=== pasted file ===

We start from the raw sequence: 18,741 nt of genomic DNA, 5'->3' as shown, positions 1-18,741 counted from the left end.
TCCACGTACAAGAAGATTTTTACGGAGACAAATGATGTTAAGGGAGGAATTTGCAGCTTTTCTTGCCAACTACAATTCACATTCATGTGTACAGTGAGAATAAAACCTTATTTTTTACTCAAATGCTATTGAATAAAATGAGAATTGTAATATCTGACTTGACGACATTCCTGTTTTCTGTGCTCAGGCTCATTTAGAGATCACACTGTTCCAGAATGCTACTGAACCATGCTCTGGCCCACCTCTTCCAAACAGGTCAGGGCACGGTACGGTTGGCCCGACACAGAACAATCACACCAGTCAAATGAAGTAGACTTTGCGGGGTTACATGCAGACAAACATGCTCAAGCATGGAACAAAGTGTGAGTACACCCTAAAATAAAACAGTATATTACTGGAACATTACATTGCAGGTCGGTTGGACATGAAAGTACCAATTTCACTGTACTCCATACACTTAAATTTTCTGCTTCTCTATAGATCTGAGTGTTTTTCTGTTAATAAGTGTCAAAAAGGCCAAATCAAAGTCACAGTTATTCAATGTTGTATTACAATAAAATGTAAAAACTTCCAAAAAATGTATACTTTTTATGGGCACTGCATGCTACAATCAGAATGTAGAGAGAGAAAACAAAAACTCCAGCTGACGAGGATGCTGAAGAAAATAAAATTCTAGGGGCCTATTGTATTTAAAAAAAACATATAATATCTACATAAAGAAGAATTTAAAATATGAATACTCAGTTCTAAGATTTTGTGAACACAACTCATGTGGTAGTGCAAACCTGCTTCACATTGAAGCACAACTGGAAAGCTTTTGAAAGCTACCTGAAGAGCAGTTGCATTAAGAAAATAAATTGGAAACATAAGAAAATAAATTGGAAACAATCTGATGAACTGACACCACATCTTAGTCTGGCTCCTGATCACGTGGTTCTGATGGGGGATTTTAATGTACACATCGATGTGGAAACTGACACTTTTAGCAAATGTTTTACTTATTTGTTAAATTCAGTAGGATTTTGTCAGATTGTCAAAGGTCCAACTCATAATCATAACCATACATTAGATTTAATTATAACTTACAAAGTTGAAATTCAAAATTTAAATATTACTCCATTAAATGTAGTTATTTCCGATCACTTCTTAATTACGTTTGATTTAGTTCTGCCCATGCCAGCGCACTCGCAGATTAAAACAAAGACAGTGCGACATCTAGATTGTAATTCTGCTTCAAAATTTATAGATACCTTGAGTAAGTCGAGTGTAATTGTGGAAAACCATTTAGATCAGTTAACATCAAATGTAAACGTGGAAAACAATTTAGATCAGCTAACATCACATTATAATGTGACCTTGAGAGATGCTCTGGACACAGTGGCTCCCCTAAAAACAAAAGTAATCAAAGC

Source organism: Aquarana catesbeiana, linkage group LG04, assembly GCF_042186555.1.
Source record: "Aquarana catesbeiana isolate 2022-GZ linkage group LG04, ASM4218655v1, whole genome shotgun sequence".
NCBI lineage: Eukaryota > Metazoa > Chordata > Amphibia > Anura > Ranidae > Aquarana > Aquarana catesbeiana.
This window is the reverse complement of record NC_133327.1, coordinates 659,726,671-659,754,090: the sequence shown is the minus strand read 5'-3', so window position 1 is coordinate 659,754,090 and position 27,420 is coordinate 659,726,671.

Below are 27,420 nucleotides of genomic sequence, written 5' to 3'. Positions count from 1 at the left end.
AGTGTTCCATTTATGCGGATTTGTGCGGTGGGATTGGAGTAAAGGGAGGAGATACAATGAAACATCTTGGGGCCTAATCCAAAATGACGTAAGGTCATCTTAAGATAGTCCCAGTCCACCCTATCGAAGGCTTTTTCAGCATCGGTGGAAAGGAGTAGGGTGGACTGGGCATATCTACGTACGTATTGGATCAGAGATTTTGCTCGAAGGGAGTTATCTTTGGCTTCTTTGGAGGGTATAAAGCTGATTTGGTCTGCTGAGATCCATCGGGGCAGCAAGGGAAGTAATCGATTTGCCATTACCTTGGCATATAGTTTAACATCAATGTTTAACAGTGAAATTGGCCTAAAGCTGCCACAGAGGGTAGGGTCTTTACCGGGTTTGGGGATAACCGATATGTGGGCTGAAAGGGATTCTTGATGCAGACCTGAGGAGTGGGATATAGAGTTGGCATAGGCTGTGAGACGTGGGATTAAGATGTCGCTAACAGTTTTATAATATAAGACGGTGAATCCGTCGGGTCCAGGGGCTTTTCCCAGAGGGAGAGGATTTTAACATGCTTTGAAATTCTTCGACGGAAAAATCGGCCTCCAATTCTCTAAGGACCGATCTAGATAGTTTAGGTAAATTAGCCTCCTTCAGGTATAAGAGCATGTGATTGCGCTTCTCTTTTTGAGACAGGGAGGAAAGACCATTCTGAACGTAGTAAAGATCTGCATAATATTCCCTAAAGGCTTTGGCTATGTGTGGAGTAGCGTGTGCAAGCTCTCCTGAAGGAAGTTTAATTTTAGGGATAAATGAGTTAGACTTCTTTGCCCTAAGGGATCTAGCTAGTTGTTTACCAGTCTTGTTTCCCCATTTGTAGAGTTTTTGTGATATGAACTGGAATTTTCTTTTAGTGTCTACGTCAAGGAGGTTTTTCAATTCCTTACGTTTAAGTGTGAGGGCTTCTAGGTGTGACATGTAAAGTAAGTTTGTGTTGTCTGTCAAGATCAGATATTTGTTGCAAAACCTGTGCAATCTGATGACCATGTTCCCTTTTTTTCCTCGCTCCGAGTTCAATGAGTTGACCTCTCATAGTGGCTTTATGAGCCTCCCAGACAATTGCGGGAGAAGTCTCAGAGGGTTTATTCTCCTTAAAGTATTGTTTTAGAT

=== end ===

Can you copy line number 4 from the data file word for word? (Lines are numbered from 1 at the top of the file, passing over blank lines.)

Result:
Source record: "Aquarana catesbeiana isolate 2022-GZ linkage group LG04, ASM4218655v1, whole genome shotgun sequence".